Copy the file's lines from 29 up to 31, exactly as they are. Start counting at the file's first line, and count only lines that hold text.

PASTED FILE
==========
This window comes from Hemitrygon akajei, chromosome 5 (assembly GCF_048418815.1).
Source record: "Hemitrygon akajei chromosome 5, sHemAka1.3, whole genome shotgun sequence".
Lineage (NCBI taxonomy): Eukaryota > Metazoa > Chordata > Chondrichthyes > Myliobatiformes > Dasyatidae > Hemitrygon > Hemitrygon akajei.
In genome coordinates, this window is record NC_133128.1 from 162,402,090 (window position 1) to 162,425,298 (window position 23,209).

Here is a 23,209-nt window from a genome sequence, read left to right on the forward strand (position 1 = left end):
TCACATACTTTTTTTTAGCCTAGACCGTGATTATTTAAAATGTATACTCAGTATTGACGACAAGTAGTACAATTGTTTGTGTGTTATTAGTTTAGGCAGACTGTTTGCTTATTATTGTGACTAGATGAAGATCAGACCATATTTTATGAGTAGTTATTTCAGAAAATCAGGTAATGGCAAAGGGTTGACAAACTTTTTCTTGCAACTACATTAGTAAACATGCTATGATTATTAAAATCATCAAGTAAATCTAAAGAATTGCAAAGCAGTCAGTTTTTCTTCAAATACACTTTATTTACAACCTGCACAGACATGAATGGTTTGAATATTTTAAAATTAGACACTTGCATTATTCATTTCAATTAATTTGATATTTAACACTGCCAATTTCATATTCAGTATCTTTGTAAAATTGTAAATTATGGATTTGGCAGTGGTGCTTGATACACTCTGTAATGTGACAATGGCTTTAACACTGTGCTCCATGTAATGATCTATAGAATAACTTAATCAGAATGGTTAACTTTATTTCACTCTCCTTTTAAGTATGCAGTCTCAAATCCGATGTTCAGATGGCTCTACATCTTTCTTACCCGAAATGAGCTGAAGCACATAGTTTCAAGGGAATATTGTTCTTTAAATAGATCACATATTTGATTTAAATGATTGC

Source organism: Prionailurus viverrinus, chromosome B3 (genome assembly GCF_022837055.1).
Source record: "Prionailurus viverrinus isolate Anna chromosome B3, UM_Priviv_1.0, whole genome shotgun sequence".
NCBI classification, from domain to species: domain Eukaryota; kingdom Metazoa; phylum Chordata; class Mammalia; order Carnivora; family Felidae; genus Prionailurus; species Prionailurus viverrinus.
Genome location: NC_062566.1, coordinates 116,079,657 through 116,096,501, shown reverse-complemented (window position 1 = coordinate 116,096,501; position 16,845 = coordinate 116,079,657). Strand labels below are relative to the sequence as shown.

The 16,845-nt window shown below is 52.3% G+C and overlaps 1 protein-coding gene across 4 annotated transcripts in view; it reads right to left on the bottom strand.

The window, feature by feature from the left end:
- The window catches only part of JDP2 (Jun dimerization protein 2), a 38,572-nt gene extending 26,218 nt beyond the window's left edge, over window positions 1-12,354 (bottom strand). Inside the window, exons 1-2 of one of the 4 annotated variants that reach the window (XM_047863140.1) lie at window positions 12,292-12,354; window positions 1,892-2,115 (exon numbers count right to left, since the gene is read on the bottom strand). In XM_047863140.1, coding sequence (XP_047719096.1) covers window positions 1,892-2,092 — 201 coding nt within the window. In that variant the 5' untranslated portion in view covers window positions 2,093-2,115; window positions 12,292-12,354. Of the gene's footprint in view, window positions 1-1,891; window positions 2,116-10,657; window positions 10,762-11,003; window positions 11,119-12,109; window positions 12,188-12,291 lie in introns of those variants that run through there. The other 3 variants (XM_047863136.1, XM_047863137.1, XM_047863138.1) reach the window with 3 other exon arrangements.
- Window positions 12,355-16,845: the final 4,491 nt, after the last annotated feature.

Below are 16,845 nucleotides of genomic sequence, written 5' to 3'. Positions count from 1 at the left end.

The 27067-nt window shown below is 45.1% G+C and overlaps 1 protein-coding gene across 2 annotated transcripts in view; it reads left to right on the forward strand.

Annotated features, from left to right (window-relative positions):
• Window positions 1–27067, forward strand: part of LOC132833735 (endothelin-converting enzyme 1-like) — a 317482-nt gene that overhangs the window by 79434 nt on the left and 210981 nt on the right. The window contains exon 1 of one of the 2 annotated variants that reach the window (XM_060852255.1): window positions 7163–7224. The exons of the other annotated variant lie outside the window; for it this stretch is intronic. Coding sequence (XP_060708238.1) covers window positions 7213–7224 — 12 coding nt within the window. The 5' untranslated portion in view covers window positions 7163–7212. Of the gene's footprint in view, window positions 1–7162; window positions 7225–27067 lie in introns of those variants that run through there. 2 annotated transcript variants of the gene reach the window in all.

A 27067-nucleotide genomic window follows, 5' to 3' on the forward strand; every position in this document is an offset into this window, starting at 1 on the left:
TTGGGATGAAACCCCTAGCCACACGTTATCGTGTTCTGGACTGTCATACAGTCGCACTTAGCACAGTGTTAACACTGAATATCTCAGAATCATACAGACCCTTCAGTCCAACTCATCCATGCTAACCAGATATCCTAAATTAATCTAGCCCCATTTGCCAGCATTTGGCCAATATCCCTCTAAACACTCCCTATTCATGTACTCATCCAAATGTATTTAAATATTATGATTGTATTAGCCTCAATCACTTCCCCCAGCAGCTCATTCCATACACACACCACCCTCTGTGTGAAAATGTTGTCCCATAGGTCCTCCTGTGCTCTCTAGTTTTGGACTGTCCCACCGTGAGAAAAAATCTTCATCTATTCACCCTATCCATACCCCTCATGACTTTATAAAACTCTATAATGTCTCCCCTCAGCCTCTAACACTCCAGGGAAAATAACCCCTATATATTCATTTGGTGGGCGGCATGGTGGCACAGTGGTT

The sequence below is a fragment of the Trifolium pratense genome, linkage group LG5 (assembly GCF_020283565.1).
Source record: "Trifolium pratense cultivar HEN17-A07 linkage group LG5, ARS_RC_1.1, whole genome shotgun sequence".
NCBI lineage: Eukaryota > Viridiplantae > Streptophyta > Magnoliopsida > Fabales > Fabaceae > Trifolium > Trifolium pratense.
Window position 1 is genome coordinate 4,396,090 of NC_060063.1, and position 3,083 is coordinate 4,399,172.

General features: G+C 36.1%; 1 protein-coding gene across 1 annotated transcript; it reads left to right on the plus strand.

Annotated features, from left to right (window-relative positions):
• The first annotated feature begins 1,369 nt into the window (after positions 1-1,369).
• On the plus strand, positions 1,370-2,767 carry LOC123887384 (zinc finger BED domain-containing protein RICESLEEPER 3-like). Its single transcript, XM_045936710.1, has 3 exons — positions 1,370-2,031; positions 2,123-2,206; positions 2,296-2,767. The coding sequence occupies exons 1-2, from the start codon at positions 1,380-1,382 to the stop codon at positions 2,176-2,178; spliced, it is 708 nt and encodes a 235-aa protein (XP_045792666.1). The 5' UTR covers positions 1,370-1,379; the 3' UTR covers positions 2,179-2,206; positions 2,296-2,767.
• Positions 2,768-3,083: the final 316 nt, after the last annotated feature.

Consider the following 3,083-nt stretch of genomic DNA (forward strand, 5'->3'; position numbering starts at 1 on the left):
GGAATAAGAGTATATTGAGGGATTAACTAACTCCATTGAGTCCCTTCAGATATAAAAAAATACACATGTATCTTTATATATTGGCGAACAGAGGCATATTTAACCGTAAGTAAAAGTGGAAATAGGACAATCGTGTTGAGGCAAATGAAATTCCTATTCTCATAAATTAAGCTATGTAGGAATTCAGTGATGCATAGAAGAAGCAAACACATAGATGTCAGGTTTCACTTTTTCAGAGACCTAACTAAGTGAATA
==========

• Positions 2,768-3,083: the final 316 nt, after the last annotated feature.

Consider the following 3,083-nt stretch of genomic DNA (forward strand, 5'->3'; position numbering starts at 1 on the left):
GGAATAAGAGTATATTGAGGGATTAACTAACTCCATTGAGTCCCTTCAGATATAAAAAAATACACATGTATCTTTATATATTGGCGAACAGAGGCATATTTAACCGTAAGTAAAAGTGGAAATAGGACAATCGTGTTGAGGCAAATGAAATTCCTATTCTCATAAATTAAGCTATGTAGGAATTCAGTGATGCATAGAAGAAGCAAACACATAGATGTCAGGTTTCACTTTTTCAGAGACCTAACTAAGTGAATA